Armed with the description, which included the roles the middleware, the WMS, and the ERP systems would need to play, along with how LEGO envisioned processes working on the floor, LEGO contacted vendors on its short list. In the end, LEGO went with Acsis, Inc. because the middleware, Data-Link Enterprise, was more customizable and it could be integrated with LEGO's WMS more cost-effectively than other solutions.

Working with Acsis, which offers a range of consultative/professional services, LEGO integrated the middleware with its WMS. In its ERP system, LEGO flagged the DCs to which Wal-Mart and Target require RFID-tagged products be shipped. Now, when an order comes from the ERP system for a specified RFID-receiving DC, LEGO's WMS routes the order to the Acsis middleware, which handles the order in the same fashion regular orders are handled.

The middleware manages six Zebra RFID printers (placed in the same areas as the bar code printers), sending down print runs for orders requiring RFID. The RFID labels are printed on tags with RFID inlays from UPM Rafsec. (See sidebar on page 12 to learn about the customization this took.) DC employees picking RFID orders apply the tagged shipment labels to the cases as they are picked. The cases are then put on conveyors to go to the sorting area. While the cases are on the conveyors, Alien Technology RFID readers and antennas read the RFID tags and update the middleware, which informs the conveyor operating system that the correct cases have been picked. The system also reassociates the case with its pallet, and the middleware sends a pallet tag print order to a Zebra printer in the sorting area. Once a pallet is built, it is wrapped at a point where LEGO has installed four Alien antennas. Another RFID read takes place to verify that the correct cases are together and associated with the correct pallet. To date those reads have been at 99% accuracy for LEGO. Once the pallet is wrapped, the pallet RFID tag is applied and the pallet goes to the staging area. A final RFID read is taken via portal readers around the dock doors when the pallet is shipped.

In the case of full pallets ordered by an RFID-receiving DC, LEGO must depart a bit from its automated process. There really is no other way around it – a full pallet is already shrink-wrapped, yet the cases need to be individually tagged. To address this, LEGO has built an exception-handling system, of sorts. A LEGO DC employee picks a pallet as instructed and takes the pallet to the bank of label printers. He scans the bar code pallet tag and if the pallet (and the cases on it) require RFID tags, the printer spits out a label reading ‘RFID required.' The DC worker then drives the pallet to a designated area where another printer has the RFID case tags ready. The employee then breaks down the pallet, tags each case, rebuilds the pallet, and brings the pallet to the shipping area.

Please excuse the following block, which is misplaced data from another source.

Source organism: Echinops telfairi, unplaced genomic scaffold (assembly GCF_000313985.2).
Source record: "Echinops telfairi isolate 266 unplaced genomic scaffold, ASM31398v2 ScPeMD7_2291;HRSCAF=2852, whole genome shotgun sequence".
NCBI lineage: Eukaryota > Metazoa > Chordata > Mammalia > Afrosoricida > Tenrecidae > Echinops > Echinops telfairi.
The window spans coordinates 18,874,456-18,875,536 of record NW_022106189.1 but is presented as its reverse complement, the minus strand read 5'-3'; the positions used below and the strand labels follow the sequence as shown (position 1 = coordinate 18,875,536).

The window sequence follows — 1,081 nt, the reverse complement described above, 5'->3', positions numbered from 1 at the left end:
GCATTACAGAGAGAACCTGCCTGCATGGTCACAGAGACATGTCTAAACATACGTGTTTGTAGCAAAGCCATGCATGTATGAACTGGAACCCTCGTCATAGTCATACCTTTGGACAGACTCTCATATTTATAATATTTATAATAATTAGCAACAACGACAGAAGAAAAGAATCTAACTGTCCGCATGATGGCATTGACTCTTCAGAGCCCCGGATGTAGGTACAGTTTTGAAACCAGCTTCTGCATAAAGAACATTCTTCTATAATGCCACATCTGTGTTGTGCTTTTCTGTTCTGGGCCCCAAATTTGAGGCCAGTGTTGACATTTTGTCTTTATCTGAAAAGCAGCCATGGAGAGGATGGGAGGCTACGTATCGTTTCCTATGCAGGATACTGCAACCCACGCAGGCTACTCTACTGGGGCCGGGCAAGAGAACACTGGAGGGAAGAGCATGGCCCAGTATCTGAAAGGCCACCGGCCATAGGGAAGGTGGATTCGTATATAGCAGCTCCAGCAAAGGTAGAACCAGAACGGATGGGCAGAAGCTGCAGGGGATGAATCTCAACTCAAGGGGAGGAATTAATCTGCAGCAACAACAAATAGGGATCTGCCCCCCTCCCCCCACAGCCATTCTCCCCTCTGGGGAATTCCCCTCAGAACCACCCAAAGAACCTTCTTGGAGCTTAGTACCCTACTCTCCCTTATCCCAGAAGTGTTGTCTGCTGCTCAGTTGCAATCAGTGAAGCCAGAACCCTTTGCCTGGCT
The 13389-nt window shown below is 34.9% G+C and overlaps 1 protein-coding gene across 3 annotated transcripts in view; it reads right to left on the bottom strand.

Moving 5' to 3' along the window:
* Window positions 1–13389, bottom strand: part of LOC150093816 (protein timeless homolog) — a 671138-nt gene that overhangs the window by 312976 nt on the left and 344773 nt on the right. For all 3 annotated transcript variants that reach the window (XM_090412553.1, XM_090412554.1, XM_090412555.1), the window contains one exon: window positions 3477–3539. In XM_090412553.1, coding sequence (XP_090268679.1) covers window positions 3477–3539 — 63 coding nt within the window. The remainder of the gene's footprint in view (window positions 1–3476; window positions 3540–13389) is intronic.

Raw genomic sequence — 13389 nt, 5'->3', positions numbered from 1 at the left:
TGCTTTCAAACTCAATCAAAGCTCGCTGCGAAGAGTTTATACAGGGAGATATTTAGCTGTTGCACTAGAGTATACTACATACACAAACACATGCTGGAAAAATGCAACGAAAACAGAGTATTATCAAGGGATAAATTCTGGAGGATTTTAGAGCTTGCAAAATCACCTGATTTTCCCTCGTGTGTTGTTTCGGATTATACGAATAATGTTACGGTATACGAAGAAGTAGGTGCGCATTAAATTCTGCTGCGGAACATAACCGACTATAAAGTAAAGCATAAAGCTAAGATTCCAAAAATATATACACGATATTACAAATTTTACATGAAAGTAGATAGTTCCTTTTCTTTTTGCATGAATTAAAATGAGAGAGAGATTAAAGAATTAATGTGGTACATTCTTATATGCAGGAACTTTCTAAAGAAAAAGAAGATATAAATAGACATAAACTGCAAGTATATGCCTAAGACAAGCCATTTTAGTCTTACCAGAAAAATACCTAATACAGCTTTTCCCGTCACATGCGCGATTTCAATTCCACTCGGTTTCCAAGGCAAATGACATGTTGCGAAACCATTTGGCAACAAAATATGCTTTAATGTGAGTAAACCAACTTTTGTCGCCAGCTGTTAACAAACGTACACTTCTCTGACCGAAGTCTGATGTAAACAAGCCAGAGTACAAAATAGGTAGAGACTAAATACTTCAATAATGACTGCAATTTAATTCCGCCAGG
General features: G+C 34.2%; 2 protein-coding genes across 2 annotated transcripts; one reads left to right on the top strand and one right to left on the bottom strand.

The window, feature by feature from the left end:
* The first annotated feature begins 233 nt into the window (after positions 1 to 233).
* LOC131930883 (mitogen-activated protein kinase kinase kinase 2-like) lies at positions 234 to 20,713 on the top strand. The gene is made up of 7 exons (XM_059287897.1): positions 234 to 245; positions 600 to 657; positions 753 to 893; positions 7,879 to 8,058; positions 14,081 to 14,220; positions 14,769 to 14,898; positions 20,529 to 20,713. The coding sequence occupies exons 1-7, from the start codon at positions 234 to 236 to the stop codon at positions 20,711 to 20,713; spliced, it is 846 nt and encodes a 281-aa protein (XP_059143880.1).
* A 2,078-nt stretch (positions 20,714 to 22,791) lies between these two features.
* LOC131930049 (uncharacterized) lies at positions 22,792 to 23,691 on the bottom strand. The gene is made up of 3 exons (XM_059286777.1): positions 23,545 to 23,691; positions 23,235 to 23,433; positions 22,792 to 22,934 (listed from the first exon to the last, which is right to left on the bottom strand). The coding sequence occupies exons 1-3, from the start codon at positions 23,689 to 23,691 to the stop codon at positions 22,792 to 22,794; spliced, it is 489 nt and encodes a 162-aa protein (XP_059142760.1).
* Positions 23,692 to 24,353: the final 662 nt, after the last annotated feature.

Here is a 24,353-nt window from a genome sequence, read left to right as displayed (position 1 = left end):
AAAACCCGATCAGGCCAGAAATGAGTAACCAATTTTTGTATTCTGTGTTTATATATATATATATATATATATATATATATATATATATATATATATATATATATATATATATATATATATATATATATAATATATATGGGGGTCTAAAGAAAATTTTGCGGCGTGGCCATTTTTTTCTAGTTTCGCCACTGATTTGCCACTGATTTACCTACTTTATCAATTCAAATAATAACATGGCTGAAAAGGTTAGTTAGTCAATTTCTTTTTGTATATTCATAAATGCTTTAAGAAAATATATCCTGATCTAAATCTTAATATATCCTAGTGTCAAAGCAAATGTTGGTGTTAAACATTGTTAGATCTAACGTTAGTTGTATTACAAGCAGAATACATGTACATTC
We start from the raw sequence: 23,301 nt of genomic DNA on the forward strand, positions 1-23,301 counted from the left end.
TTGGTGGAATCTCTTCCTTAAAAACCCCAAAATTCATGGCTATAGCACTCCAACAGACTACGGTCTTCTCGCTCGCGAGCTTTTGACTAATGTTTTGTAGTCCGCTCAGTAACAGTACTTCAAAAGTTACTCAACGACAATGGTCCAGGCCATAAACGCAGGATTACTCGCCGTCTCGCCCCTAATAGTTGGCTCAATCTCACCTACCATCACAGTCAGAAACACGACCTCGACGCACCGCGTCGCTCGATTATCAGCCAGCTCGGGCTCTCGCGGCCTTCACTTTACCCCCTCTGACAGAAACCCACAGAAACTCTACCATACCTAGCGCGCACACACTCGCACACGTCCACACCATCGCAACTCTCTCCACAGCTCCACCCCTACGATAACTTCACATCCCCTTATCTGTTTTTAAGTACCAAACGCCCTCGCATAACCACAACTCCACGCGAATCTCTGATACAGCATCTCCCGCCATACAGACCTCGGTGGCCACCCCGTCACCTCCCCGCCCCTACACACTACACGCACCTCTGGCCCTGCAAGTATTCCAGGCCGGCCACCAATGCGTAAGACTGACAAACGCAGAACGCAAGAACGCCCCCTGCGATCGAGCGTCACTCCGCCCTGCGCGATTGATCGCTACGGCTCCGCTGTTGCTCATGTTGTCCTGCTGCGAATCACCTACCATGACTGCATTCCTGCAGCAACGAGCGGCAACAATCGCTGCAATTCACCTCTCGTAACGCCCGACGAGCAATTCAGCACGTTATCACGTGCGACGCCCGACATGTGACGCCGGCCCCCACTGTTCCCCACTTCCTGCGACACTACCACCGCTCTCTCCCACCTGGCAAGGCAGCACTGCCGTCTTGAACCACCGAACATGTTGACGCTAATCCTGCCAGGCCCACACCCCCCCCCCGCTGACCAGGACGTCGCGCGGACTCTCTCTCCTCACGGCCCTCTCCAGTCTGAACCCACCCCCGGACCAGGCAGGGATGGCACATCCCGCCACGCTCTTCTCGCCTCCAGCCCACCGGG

LEGO began shipping RFID-tagged products to Wal-Mart in October 2005, earning the retailer's certification of compliance. In December, LEGO began shipping to Target. Since October, LEGO has shipped more than 10,000 cases with RFID tags and has experienced 100% read accuracy at the dock doors, with Wal-Mart and Target reporting back 99% to 100% accuracy upon receipt. Wal-Mart and Target have not required RFID-tagged shipments bound for any other of their DCs, but if they do, LEGO is ready. "The beauty of tagging by DC ship-to destination, rather than SKU [stock keeping unit], is that the project is instantly scalable," says Deets. "We just flag another DC in our ERP system, and, boom, we can tag as many cases as needed."

LEGO doesn't plan to be finished with its RFID work in the near future. On tap next is deploying RFID in its European facilities for compliance with European retailers. Back in the United States, LEGO plans to use the RFID data it has received from Wal-Mart and Target to better understand the position of its product in the Wal-Mart and Target stores served by the RFID-requiring DCs. LEGO is also planning to use RFID data to enhance its ASNs (advanced shipping notices) to further streamline its distribution processes. Finally, LEGO is preparing for a Gen 2 upgrade later in 2006.